Malaysia activists slam failure to curb Penan rape cases

Posted on July 7, 2010. Filed under: Indigenous People |


KUALA LUMPUR — Malaysian activists on Tuesday slammed the government for failing to curb an epidemic of rape and harassment against women and girls from the Penan tribe in Borneo.

A landmark official investigation released last September confirmed that indigenous people living in remote areas of Malaysian Borneo were being targeted by timber firm workers including some who preyed on schoolgirls.

But the Penan Support Group, a team representing 36 rights groups, said new cases continue to take place and released accounts of victims who described violent sexual exploitation in their isolated communities.

“Even though the report has confirmed sexual assaults indeed take place, the government remains in denial and no headway has been made since then,” spokesman John Liu told a news conference.

It said that among the new cases was a 14-year-old girl who was raped and then forced to marry her attacker, who then abandoned her when she was heavily pregnant.

Another victim said she and her sister were abducted by two loggers and kept in a logging camp for a week, where she was beaten and raped repeatedly and left pregnant.

The government probe said much of the sexual abuse took place when Penan youngsters were forced to hitch rides with loggers to travel between the dense rainforest and boarding schools in larger towns.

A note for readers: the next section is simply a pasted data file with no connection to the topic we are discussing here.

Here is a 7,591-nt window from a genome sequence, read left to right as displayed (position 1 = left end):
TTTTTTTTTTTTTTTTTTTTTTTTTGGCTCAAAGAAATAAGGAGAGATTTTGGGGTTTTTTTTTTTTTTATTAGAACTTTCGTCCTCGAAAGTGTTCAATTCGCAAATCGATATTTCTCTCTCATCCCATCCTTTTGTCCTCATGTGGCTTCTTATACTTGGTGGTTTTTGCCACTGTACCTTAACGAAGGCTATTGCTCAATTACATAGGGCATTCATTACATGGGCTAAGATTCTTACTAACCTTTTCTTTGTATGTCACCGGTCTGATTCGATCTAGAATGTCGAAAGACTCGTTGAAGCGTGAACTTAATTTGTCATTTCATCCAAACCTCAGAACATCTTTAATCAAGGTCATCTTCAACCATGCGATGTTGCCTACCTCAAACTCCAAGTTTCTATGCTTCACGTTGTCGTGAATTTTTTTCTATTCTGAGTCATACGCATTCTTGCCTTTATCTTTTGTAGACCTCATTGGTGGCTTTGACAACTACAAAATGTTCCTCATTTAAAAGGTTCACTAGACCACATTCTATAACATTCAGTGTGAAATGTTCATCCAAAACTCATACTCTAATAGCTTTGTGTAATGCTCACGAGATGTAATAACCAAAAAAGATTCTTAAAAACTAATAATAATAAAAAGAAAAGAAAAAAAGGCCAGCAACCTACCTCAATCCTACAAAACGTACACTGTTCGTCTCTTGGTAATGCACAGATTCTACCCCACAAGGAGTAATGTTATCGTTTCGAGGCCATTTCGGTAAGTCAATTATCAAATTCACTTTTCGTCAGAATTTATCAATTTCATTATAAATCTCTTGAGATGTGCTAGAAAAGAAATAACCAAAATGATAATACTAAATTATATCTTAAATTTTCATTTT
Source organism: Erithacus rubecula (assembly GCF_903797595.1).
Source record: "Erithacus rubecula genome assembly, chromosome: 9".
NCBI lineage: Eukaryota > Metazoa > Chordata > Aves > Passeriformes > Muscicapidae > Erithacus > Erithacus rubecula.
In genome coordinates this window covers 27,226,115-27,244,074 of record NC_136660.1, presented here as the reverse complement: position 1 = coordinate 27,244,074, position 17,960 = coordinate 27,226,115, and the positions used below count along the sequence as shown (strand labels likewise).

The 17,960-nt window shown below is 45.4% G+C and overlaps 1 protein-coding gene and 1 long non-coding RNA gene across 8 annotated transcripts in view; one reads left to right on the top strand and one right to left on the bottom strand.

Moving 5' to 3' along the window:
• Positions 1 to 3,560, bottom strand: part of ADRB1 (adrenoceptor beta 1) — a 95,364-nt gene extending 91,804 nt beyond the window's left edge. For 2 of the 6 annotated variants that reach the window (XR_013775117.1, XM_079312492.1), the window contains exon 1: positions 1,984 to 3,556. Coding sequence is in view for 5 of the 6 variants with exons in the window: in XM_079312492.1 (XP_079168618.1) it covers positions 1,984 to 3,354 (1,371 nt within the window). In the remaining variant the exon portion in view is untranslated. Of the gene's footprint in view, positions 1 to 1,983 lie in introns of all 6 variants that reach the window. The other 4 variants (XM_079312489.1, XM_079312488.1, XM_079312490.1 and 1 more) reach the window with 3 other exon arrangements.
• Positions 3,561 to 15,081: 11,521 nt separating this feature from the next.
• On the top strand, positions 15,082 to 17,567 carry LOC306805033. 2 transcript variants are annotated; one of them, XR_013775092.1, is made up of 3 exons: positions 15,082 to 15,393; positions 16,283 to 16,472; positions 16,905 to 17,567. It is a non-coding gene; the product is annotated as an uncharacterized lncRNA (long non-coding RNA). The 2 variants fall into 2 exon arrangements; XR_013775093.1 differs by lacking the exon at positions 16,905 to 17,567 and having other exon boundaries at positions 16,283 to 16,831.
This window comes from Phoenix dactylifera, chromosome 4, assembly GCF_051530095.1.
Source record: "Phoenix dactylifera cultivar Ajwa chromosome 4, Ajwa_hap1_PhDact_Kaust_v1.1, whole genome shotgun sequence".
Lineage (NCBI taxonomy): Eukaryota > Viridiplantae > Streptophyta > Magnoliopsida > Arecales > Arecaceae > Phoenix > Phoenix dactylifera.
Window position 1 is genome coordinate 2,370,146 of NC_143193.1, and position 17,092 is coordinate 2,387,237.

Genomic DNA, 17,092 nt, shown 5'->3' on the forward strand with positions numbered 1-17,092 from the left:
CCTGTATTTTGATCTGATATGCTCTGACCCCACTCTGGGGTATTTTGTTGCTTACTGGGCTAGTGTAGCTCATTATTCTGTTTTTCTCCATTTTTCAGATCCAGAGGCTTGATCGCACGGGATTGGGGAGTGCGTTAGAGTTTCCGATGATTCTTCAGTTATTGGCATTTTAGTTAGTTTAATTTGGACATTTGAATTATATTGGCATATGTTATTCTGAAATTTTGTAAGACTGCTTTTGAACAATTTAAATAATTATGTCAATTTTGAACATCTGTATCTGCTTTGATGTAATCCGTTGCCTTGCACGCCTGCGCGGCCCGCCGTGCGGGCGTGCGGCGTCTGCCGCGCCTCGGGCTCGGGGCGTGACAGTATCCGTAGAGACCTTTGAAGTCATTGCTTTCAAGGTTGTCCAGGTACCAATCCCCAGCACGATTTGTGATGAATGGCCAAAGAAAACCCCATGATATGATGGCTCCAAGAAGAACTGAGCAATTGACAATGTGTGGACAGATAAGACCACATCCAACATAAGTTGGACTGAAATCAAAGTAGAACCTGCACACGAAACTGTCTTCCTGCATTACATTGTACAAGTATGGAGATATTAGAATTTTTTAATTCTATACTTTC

“The abuse is systematic and structural,” said Penan Support Group member Wong Su Zane, from the Women’s Aid Organisation.

“The perpetrators are from the logging company and they have a lot of power over the Penans who depend on them, while the Penan women have no access to justice and redress,” Wong said.

The rape allegations are just one of the grievances that the Penan are fighting to highlight.

There are at least 10,000 Penan in Sarawak, but their way of life is under threat from extensive logging of their traditional hunting grounds, as well as the spread of palm oil and timber plantations.

Penan chiefs say that after enduring decades of logging which has decimated the jungles they rely on for food and shelter, they now face the new threat of plantations which will destroy forest resources and pollute the rivers.

The tribespeople armed with spears and blowpipes have previously set up blockades against logging and plantations on their ancestral land.

The plight of the Penan people was made famous in the 1990s by environmental activist Bruno Manser, who campaigned to protect their way of life and fend off the loggers, before he vanished in 2000 amid suspicion of foul play.


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